Earlier we developed the theory of public property as a special case of co-ownership. Property includes the rights of usus, fructus and abusus. This piece will discuss the nature of the everyman’s right or the freedom to roam within the theory of land as common property. Continue reading Everyman’s right
Allemansrätten, Swedish for everyman’s right or the freedom to roam, is a legal principle most prevalent in the Nordic countries of Europe. Basically it’s the right of any person to access nature areas, including both publicly and privately own land.
As we have stated earlier on this blog, we believe that all land in space habitats should be collective property of the (local) community. Instead private parties could only lease land, and the revenues generated in this way should be used to fund the government. But what privileges get a landholder in return? First of all, (s)he got the right to use the land in a manner allowed by the lease contract. Secondly, the landholder receives the right to exclude others from using the leasehold.
But, wait a second. Does the second privilege not violate the principle of allemansrätten? Well, that depends on the question what “use” means here. Land can be used in several ways, one can build a house on the land, or establish a business on his land, or one could simply use the land for letting out one’s dogs.
In Sweden the freedom to roam does not apply to private gardens, the immediate vicinity of private homes, or cultivated land. But on any other land people are free to walk, hike, cycle, ski or camp. So the freedom to roam depends upon the use of the land in question.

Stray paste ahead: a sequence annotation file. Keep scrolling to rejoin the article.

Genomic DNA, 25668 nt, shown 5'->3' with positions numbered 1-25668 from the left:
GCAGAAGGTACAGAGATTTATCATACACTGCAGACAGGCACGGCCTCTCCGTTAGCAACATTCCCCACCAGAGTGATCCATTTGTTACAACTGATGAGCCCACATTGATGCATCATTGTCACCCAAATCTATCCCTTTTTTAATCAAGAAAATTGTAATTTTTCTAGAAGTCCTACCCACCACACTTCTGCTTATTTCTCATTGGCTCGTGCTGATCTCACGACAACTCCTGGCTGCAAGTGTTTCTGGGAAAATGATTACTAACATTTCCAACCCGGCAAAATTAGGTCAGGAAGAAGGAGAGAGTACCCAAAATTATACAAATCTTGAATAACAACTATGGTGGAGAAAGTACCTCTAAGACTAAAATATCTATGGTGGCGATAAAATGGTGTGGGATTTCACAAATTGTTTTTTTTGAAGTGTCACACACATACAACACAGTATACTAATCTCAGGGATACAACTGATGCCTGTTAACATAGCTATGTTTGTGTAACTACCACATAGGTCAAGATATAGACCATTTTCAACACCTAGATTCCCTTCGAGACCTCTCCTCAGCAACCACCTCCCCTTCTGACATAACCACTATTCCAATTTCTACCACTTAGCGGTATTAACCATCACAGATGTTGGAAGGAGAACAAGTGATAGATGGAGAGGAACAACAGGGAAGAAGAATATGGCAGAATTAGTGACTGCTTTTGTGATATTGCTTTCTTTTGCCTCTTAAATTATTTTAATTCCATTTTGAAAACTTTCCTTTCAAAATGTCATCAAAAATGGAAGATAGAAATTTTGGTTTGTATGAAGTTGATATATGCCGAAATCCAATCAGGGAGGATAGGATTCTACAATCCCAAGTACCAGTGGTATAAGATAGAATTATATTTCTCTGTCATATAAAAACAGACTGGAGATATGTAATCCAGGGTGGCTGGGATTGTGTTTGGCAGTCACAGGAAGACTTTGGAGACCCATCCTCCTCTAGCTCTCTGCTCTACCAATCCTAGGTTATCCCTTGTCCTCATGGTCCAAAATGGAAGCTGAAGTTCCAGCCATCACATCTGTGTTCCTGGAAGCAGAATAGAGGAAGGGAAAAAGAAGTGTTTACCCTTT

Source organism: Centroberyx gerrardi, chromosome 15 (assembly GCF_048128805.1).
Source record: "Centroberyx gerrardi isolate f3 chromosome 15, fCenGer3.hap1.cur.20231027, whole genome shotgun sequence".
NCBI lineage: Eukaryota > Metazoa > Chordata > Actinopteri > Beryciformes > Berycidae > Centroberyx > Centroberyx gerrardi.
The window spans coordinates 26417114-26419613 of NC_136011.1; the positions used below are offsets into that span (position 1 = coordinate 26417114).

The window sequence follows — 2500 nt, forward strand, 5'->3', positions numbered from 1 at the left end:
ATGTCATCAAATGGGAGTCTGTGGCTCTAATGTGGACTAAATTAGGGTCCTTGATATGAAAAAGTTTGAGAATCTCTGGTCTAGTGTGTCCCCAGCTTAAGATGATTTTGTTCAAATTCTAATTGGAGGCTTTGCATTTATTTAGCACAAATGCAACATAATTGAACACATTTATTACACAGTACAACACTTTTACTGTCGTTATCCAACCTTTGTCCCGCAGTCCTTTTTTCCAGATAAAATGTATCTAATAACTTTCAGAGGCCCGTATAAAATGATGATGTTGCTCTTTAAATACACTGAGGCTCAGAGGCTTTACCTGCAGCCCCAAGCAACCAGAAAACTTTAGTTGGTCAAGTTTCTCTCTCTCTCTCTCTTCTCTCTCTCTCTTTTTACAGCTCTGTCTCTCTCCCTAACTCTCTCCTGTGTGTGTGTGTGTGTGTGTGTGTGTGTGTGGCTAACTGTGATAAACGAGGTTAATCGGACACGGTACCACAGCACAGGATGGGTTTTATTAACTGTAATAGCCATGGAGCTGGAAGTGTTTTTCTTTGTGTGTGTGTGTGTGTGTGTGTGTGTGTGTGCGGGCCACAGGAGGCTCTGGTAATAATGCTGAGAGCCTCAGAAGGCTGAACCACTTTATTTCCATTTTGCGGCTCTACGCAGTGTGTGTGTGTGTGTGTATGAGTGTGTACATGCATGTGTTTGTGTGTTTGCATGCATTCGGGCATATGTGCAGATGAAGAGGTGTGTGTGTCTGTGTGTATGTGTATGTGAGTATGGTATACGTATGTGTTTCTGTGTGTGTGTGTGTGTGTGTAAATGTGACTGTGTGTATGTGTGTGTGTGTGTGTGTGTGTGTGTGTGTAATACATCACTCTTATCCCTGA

Gerard O’Neill describes in his book that he would cover the valleys of an O’Neill cylinder with villages, parks and forests. Forests are important ecosystems, not only because trees produce oxygen but also because forests supply wood and non-timber forest products. Because of the applications of these products, they have commercial value.
Because we assume state ownership of the land, including woodland, we could argue that the state should harvest these products, and sell them on the market for revenue. Another approach is the following. People could lease woodland for a certain period, 49 or 99 years for instance, during which they are allowed to collect wood and non-timber forest products from the forests, under the conditions that they will maintain the forest and that they respect the allemansrätten.
Or put simply: the holders of woodland have an exclusive right on the collection of wood and other forest products, but they cannot exclude third parties of using the woodland in any other way.